In short, there is a lot to talk about. How should judges interpret the Constitution? What are the limits on federal legislative power? What role should the Court play in protecting the channels of democratic governance, such as ensuring the principle of one-person/one-vote? Does the Constitution contain any unenumerated rights and, if so, does that include a right to abortion? Under what circumstances should the Supreme Court revisit past precedents? How does one balance the constitutional protections of personal privacy against the needs of national security?

The list goes on and on. But the point is succinct: The Roberts nomination presents an important moment for asking the questions and having the conversation - regardless of outcome.

And Roberts, precisely because he has thought through many of these issues during his exemplary career, is an ideal nominee around which to organize the dialogue.

Roberts' Track Record: Speaking Frequently, But Not Often In His Own Voice

Which brings me back to Roberts' record. He does not have much of a track record of speaking in his own voice about constitutional issues, or matters of public policy.

Roberts has only been on the D.C. Circuit for two years - not enough time to create the kind of paper trail that got Robert Bork in trouble. He has, however, written a potentially controversial dissent casting doubt on the constitutionality of the Endangered Species Act, and he certainly should be questioned about it.

As part of his government service, however, Roberts did create a substantial paper trail that may shed important light on his views. Of greatest note so far, are the briefs he signed or co-authored while serving as deputy Solicitor General in the elder Bush's Administration.

These briefs are advocacy briefs - speaking in the voice of the government, and not in Roberts's own voice. We do not know what role Robert's personal views played in shaping these briefs. We do know that Roberts was the "political" deputy in that office - which means that he was selected specifically for his ideological compatibility with the Administration, as opposed to simply being a civil servant in the Justice Department.

In this role, it is likely that Roberts helped make Administration legal policy, rather than just carrying it out. At a minimum, he also likely very likely agreed with the policies that he used his legal skills to advance. And, thus, while Roberts' supporters will surely try to dismiss the government briefs he signed as simply the work of a lawyer advancing the views of his client (the president), it may well be appropriate to hold Roberts accountable for what those briefs say.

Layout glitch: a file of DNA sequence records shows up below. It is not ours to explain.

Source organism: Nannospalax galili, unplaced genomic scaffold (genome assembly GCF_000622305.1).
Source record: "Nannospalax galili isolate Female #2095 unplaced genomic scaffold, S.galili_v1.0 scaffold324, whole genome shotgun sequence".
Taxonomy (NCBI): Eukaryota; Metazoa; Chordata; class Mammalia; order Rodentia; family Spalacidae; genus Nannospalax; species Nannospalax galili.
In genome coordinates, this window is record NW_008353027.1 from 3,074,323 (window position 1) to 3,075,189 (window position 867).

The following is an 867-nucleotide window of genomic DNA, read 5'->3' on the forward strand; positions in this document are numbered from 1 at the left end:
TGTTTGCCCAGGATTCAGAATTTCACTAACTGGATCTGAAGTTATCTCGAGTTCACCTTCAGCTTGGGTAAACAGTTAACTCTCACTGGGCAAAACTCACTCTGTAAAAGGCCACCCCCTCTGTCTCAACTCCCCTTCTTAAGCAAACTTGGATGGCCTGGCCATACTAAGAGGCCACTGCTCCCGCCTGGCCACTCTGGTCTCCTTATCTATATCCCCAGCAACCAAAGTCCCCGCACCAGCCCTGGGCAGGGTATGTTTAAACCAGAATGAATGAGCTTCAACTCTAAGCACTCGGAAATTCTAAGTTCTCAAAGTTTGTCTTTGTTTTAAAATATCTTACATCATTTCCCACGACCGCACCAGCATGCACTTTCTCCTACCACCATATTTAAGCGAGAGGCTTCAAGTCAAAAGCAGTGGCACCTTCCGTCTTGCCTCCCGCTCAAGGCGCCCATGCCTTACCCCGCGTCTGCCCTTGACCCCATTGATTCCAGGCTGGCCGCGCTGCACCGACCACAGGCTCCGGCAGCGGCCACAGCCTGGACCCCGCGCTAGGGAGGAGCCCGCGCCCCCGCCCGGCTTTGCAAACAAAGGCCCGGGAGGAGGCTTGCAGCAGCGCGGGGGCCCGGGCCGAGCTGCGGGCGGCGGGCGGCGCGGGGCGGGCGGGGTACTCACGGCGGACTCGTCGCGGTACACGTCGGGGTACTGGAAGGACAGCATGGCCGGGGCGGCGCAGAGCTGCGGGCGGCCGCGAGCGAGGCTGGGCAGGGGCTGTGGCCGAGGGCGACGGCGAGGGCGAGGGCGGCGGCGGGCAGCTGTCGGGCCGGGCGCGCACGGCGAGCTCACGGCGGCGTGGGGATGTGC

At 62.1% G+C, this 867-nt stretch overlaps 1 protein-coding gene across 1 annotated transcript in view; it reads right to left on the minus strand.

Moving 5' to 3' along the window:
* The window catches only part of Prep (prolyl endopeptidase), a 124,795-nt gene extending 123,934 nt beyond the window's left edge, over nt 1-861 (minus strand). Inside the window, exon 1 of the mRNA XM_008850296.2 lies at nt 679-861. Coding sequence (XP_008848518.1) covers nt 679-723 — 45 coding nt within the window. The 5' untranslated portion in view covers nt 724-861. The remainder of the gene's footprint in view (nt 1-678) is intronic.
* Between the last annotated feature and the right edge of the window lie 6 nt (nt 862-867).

For the moment, suffice it to say that Roberts played a significant role in drafting a number of briefs that raise significant questions (as well as being the basis for deep liberal concern).

Roberts on Roe - and On The Establishment of Religion: Some of His Controversial Positions

Women's groups in particular are likely to take to the barricades. This is because Roberts co-authored a brief in Rust v. Sullivan calling explicitly for Roe v. Wade to be overturned, even though the constitutionality of Roe was only indirectly at issue in that case.

The question Rust raised directly was whether the federal government could, consistent with the First Amendment, "gag" private counselors who received government funds - preventing them from even mention the option of abortion to those they counseled. Roberts argued the government could constitutionally do this, and the Court so held. In its holding, the Court did not see fit to re-examine Roe's constitutionality in depth, let alone to overturn it - suggesting that the argument that Roberts's brief had raised was more political grandstanding, than necessary legal analysis.

In addition, in Bray v. Alexandria Women's Health Clinic, Roberts co-authored an amicus brief supporting the position of various radical anti-choice groups arguing that blocking abortion clinic access was not an act of discrimination against women - even though it affected exclusively women, who were targeted based on a condition unique to women: pregnancy.

Other briefs in which Roberts was involved took other controversial conservative stands. He co-authored a brief urging the Court to find it constitutional for a public school to sponsor a prayer at graduation ceremonies. The Court declined that invitation in Lee v. Weisman.

Roberts also co-authored the government's brief in United States v. Eichman, defending the constitutionality of the federal law criminalizing flag burning, even though the Supreme Court one year earlier, in Texas v. Johnson, had ruled a similar state statute unconstitutional. The Supreme Court struck the law down.

Might Roberts's willingness to urge a virtually-instantaneous overruling of Texas v. Johnson, here, presage a similar receptiveness to an overruling of the much-longer-in-the-teeth Roe, or the more recent decision reaffirming Roe, in 1992, Planned Parenthood v. Casey?

In the end, assessing these aspects of Roberts' record must await much more information about Roberts' actual role in these cases. What we do know, though, is that leaving that question aside, these briefs and other aspects of Roberts' record provide - at a minimum -- a solid basis on which to engage the nominee in a serious debate over his substantive views.

Brains, credentials and personality are important in a Supreme Court nominee. But they are not as important as a nominee's substantive views. We may rationally prefer a nominee who is less brilliant, but more liberal, over a conservative star like Roberts. Intelligence is not a trump card - even on the Supreme Court.

Ultimately, the Senate's job is not to decide whether Roberts is a great lawyer and a good guy, but to test the soundness and integrity of his vision of the Constitution and the Supreme Court on which he hopes to sit.

And going through this process is not merely appropriate, it is a necessary part of national debate over our legal heritage that is long overdue.

Edward Lazarus, a FindLaw columnist, writes about, practices, and teaches law in Los Angeles. A former federal prosecutor, he is the author of two books -- most recently, Closed Chambers: The Rise, Fall, and Future of the Modern Supreme Court.